Former Rudy Giuliani associate Lev Parnas turned over a trove of documents to the House Intelligence Committee, which was released to the public Tuesday evening. In the words of former acting Solicitor General Neal Katyal, the documents are what President Donald Trump has been afraid of.
The impeachment trial is slated to begin Tuesday, as House Speaker Nancy Pelosi (D-CA) transfers the articles of impeachment to the U.S. Senate this week. Thus far, Trump has blocked first-hand witnesses and documents subpoenaed by the House. Some documents have become available due to Freedom of Information Act requests from non-profit groups and news outlets who went to court.
While Republicans haven’t agreed to subpoena Parnas, get a deposition, or even acknowledge he was involved, MSNBC’s Rachel Maddow did call him to answer questions. The documents released answered a lot of questions, but it also revealed more questions that should be answered by Trump and his attorney.
Other questions like whether Parnas was given the phone number for Trump’s lawyer, Jay Sekulow, if he called him and what they discussed. She’ll likely ask about Hyde’s involvement in the monitoring of Yovanovitch and further questions about whether he is a reliable source.
Maddow delivered on expectations, taking a deep dive into the specifics about the scandal that is now promoting the impeachment of the president. Among the comments leaked by Maddow Wednesday, was the accusation that Trump knew exactly what was happening at all times.
“President Trump knew exactly what was going on. He was aware of all of my movements. I wouldn’t do anything without the consent of Rudy Giuliani or the president,” said Parnas.
Parnas also said that it doesn’t make sense that any of the Ukrainian leaders would meet with him unless he had the authorization by the president of the United States.
“Who am I? I’m nobody,” he told Maddow.
Republicans are still not expected to care about the new information.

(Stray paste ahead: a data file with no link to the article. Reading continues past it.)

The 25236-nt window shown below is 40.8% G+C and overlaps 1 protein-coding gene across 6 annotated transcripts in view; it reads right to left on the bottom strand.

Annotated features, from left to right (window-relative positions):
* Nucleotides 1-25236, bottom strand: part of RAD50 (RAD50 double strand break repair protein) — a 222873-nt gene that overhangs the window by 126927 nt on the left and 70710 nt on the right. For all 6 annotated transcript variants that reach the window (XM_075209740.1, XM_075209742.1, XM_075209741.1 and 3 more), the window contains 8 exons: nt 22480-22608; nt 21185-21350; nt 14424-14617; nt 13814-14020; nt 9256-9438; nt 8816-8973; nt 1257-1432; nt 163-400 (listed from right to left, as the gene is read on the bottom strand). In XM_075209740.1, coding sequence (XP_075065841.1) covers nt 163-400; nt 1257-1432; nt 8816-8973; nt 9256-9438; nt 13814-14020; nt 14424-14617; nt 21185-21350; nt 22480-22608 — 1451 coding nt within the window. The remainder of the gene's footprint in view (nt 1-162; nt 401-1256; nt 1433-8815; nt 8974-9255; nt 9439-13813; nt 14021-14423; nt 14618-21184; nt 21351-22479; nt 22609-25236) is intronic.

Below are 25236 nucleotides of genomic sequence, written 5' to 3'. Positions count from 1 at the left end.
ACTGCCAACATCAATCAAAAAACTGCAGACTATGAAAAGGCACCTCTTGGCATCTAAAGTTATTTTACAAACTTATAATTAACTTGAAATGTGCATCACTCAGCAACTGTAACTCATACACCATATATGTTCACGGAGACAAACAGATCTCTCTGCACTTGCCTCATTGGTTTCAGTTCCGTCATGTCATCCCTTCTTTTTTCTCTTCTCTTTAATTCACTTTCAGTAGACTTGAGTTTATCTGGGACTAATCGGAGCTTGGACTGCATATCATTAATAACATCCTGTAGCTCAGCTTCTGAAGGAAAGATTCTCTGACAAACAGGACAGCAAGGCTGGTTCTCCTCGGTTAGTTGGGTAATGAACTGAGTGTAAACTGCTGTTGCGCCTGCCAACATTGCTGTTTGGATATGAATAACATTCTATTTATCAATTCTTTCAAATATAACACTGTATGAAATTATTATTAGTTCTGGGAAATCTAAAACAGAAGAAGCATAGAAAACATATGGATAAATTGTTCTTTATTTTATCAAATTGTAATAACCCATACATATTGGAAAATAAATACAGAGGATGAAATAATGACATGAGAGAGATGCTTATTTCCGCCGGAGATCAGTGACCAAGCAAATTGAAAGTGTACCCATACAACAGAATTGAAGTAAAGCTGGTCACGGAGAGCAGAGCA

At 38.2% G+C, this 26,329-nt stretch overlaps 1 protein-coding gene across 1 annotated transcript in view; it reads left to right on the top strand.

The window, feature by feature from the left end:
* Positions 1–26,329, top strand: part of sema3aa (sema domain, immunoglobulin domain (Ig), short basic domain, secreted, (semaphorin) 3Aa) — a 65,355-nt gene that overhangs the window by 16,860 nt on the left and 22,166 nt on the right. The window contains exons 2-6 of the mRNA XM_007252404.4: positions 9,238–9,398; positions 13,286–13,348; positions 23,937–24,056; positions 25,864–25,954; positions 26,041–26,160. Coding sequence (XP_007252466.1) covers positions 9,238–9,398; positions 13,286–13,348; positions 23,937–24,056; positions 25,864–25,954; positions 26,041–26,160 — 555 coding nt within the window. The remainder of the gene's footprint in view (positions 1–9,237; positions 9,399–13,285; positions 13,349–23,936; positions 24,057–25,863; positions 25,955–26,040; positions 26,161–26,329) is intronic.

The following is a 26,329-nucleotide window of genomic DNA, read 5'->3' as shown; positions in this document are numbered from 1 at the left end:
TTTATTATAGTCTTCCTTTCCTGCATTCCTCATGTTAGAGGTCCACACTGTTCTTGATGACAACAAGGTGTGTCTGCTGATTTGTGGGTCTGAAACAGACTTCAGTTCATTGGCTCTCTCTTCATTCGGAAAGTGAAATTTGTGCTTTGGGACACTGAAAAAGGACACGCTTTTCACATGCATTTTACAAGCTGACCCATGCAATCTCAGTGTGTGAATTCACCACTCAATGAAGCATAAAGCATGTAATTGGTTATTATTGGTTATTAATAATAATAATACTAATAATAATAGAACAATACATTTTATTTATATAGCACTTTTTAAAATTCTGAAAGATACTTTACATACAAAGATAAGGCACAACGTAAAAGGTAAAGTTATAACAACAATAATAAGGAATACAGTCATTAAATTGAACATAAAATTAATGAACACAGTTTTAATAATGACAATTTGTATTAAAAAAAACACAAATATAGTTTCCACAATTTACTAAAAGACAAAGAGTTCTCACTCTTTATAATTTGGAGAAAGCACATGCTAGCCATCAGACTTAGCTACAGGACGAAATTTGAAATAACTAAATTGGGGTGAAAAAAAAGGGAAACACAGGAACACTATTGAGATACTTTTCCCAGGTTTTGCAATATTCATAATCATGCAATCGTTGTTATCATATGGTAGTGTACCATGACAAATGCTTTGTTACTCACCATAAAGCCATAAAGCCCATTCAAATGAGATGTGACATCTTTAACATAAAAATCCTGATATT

See the videos below:
Woman allegedly involved in Central Park scandal placed on leave from job: ‘We do not condone racism’
Video circulated on social media on Memorial Day of a woman in Central Park claiming she was calling 911 to falsely claim an "African-American man" was threatening her life.
It reportedly started after he filmed her walking her dog without a leash.
Internet sleuths worked to identify the woman. During the day on Monday, rumors of her identity spread online.
Scientists fight online coronavirus misinformation war
With cat photos and sometimes scathing irony, Mathieu Rebeaud, a Swiss-based researcher in biochemistry, has nearly tripled his Twitter following since the coronavirus pandemic began.
With 14,000 followers, he posts almost daily, giving explanations on the latest scientific research and, in particular, aims to fight misinformation that spreads as fast as the virus itself.
He is among a growing number of doctors, academics and institutions who in recent weeks have adapted and amplified their scientific messaging in hopes of countering what has been termed an infodemic -- a deluge of information, including widespread false claims, which experts say can pose a serious threat to public health.
Ted Cruz doesn’t want people shamed with body bags for going to beach: ‘Please stop the hate’
In early May, Florida attorney Daniel Uhlfelder made news by dressing up as the Grim Reaper in an attempt to scare people from crowding beaches during the COVID-19 pandemic.
Days later, he escalated by laying out body bags on the steps of the Florida capitol building in Tallahassee.
He escalated further on Saturday by announcing he would be handing out body bags to Florida beachgoers and started a fundraiser with the funds going to two progressive Political Action Committees.
The effort caught the eye of Sen. Ted Cruz (R-TX).